Community music: Ash Lauryn and Underground & Black

Atlanta DJ Ash Lauryn — a key presence in the Black music community and the movement — runs Underground and Black, established in 2017. Photo credit: Modou Jallow.

In these times, it feels more and more apparent that communities need to organize and bring voices to those who have been traditionally kept silent. In the midst of the Black Lives Matter movement, the electronic music and dance community is beginning to face the realities of sexism and racism and grapple with its past. Just as people have been taking to the streets to make their voices heard, DJs and producers have been taking to their platforms during quarantines to bring to light the injustices minority DJs face in a largely white, Eurocentric industry.

Atlanta’s own Ash Lauryn has been a key presence in this movement, which started well before the deaths of George Floyd and Breonna Taylor. Originally from Detroit, Ash runs Underground and Black, a platform for her DJs sets, radio shows, events, interviews, and writings pertaining to the experience and amplification of Black DJs. She runs her own monthly NTS radio show and has contributed to Resident Advisor under the Underground and Black umbrella. Her mixes for Resident Advisor and Boiler Room showcase classic Chicago and Detroit staples like Ron Trent, Robert Hood, and Glenn Underground, as well as sounds from the newer waves of house and techno like Atlanta-based Stefan Ringer and Detroit’s Jay Daniel and Ladymonix. 

Ash’s story in DJing runs deep in her Detroit roots, but it was in Atlanta where she got her first start and push. After moving to Atlanta in 2008, she began searching for house music outlets. Then, in 2010, she got word of House in the Park, a friend’s own house music festival held every Labor Day weekend in Atlanta.

“We marked our calendars,” she told us in an official interview. “We counted down. That’s when we met people like Kai (Alcé), and that was my introduction to the whole Atlanta [house music] scene. That actually was what inspired me to go back to [Detroit’s annual dance music festival] Movement.” 

Ash and her sister started going to more parties and threw some events with Detroit and Chicago DJs like Rick Wilhite, K-Hand, and Hanna, but even while doing this, she never viewed it as an excuse to rub shoulders in the greater pursuit of becoming a DJ. For a while, she was creating her own mixes in her apartment and posted one on SoundCloud that got the attention of her neighbor, Vicki Powell, Atlanta queer dance luminary of Deep South Collective. In 2016, she was invited to open a Deep South event at Heretic on Cheshire Bridge.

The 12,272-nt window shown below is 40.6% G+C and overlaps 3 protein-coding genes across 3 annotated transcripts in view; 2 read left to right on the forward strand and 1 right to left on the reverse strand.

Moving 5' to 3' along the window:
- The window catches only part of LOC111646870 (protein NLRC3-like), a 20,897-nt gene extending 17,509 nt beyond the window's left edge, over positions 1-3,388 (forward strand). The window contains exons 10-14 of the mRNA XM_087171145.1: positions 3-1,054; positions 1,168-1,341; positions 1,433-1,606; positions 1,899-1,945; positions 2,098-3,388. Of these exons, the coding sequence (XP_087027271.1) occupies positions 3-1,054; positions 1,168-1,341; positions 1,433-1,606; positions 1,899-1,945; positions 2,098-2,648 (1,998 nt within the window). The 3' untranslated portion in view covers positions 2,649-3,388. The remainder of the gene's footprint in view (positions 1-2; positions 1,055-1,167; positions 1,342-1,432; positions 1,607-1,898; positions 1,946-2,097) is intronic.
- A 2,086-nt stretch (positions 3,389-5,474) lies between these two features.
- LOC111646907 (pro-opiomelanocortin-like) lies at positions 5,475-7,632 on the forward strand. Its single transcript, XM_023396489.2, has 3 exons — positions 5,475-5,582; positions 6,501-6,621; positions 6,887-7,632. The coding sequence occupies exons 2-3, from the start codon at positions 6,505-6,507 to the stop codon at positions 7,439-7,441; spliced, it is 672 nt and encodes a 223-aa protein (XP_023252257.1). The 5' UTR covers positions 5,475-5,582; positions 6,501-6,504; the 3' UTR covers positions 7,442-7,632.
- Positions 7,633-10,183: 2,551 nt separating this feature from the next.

In her early days, Ash created her own mixes in her apartments to post on her SoundCloud. Longtime DJ and Atlanta staple Vicki Powell discovered Ash\’s work online and proceeded to book her for Deep South Collective events, igniting Ash\’s career as a DJ in the Atlanta house music scene. Photo credit: Modou Jallow.

“We were neighbors, more so associates,” Ash remembers of meeting Powell. “Not as close as we are now. But Vicki was the first person to book me for a gig. They invited me to open one Deep South event. I don’t think I was on the flier or anything. It was a test run, but it went so great that she ended up booking me officially for a second Deep South event. But right after the second one I did, she asked me to become a resident at Deep South.”

In taking the wheel and pressing the gas, Ash was inspired by her heroes, but noticed a clear void existing in this current generation of DJs. 

“We have all these great heroes like Juan Atkins, Derrick May, and K-Hand,” she explains, “but they were getting up there in age. I was wondering, where are the next up-and-coming Black DJs? Also, me being a woman was an inspiration, because there weren’t a lot of women involved, either. We needed some new heroes to look up to.”

This void was further fuel to set her on a path. Going forward, Ash was able to build a greater sense of direction in her advancement in a field where young Black women were widely underrepresented. In 2017, she started Underground and Black, where she was able to host events under her name and allowed for an NTS show. In her sets, she plays roughly 90% Black artists and moves through different generations of dance music. 

But it’s not just house and techno. Ash also delves into hip hop, soul, R&B, and jazz.  Dance music can often be rigidly segmented and defined by barriers and tropes, but Ash’s show combines the elements and connects the dots.

“It’s all very connected,” she says. “Especially in electronic music. Jazz and electronic are hand-in-hand in a lot of ways.” This interweaving of genres is not unlike Detroit’s Electrifying Mojo, who gave radio play to early techno artists like Juan Atkins and Derrick May and would play everything from Prince to Parliament to Kraftwerk.

Producer and critic DeForrest Brown, Jr., has made calls for Black Counter Culture to move away from white-dominated platforms, structures, and conversations.